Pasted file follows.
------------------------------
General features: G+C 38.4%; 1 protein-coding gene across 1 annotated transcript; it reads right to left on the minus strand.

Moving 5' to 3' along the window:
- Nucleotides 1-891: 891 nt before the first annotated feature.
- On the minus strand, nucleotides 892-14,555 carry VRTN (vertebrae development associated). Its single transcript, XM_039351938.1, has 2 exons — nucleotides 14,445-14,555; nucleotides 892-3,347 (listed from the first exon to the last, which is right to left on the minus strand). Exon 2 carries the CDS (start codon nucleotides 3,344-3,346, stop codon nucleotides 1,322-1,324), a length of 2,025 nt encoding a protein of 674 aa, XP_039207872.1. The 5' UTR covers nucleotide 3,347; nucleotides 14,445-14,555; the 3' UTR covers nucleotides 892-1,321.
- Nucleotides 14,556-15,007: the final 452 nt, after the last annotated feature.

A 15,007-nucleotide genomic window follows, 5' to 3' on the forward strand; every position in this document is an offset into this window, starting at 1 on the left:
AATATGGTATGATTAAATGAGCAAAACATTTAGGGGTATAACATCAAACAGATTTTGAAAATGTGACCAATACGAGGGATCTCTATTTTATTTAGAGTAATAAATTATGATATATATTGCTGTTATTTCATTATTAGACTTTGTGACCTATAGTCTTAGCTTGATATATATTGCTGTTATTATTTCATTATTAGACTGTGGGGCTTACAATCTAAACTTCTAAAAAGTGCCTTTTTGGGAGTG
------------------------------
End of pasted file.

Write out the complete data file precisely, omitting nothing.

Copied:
General features: G+C 38.4%; 1 protein-coding gene across 1 annotated transcript; it reads right to left on the minus strand.

Moving 5' to 3' along the window:
- Nucleotides 1-891: 891 nt before the first annotated feature.
- On the minus strand, nucleotides 892-14,555 carry VRTN (vertebrae development associated). Its single transcript, XM_039351938.1, has 2 exons — nucleotides 14,445-14,555; nucleotides 892-3,347 (listed from the first exon to the last, which is right to left on the minus strand). Exon 2 carries the CDS (start codon nucleotides 3,344-3,346, stop codon nucleotides 1,322-1,324), a length of 2,025 nt encoding a protein of 674 aa, XP_039207872.1. The 5' UTR covers nucleotide 3,347; nucleotides 14,445-14,555; the 3' UTR covers nucleotides 892-1,321.
- Nucleotides 14,556-15,007: the final 452 nt, after the last annotated feature.

A 15,007-nucleotide genomic window follows, 5' to 3' on the forward strand; every position in this document is an offset into this window, starting at 1 on the left:
AATATGGTATGATTAAATGAGCAAAACATTTAGGGGTATAACATCAAACAGATTTTGAAAATGTGACCAATACGAGGGATCTCTATTTTATTTAGAGTAATAAATTATGATATATATTGCTGTTATTTCATTATTAGACTTTGTGACCTATAGTCTTAGCTTGATATATATTGCTGTTATTATTTCATTATTAGACTGTGGGGCTTACAATCTAAACTTCTAAAAAGTGCCTTTTTGGGAGTG